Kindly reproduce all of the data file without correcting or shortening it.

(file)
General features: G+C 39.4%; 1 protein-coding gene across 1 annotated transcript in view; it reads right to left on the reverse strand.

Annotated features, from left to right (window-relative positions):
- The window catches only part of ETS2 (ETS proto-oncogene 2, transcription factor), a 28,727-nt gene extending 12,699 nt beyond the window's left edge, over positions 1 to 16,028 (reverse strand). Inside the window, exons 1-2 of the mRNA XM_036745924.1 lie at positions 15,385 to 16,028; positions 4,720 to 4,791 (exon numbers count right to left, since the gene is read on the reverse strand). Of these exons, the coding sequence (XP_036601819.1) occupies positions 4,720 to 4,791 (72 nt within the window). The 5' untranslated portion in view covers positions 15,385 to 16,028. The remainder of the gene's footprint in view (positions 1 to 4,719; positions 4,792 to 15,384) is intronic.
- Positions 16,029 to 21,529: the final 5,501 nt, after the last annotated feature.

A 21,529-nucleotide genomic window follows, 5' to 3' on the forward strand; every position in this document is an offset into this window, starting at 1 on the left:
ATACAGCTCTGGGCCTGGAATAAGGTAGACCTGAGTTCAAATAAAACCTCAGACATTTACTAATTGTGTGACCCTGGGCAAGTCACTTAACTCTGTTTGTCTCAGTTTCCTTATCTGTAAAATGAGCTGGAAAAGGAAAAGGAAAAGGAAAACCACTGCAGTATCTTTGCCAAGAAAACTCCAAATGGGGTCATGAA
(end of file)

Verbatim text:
General features: G+C 39.4%; 1 protein-coding gene across 1 annotated transcript in view; it reads right to left on the reverse strand.

Annotated features, from left to right (window-relative positions):
- The window catches only part of ETS2 (ETS proto-oncogene 2, transcription factor), a 28,727-nt gene extending 12,699 nt beyond the window's left edge, over positions 1 to 16,028 (reverse strand). Inside the window, exons 1-2 of the mRNA XM_036745924.1 lie at positions 15,385 to 16,028; positions 4,720 to 4,791 (exon numbers count right to left, since the gene is read on the reverse strand). Of these exons, the coding sequence (XP_036601819.1) occupies positions 4,720 to 4,791 (72 nt within the window). The 5' untranslated portion in view covers positions 15,385 to 16,028. The remainder of the gene's footprint in view (positions 1 to 4,719; positions 4,792 to 15,384) is intronic.
- Positions 16,029 to 21,529: the final 5,501 nt, after the last annotated feature.

A 21,529-nucleotide genomic window follows, 5' to 3' on the forward strand; every position in this document is an offset into this window, starting at 1 on the left:
ATACAGCTCTGGGCCTGGAATAAGGTAGACCTGAGTTCAAATAAAACCTCAGACATTTACTAATTGTGTGACCCTGGGCAAGTCACTTAACTCTGTTTGTCTCAGTTTCCTTATCTGTAAAATGAGCTGGAAAAGGAAAAGGAAAAGGAAAACCACTGCAGTATCTTTGCCAAGAAAACTCCAAATGGGGTCATGAA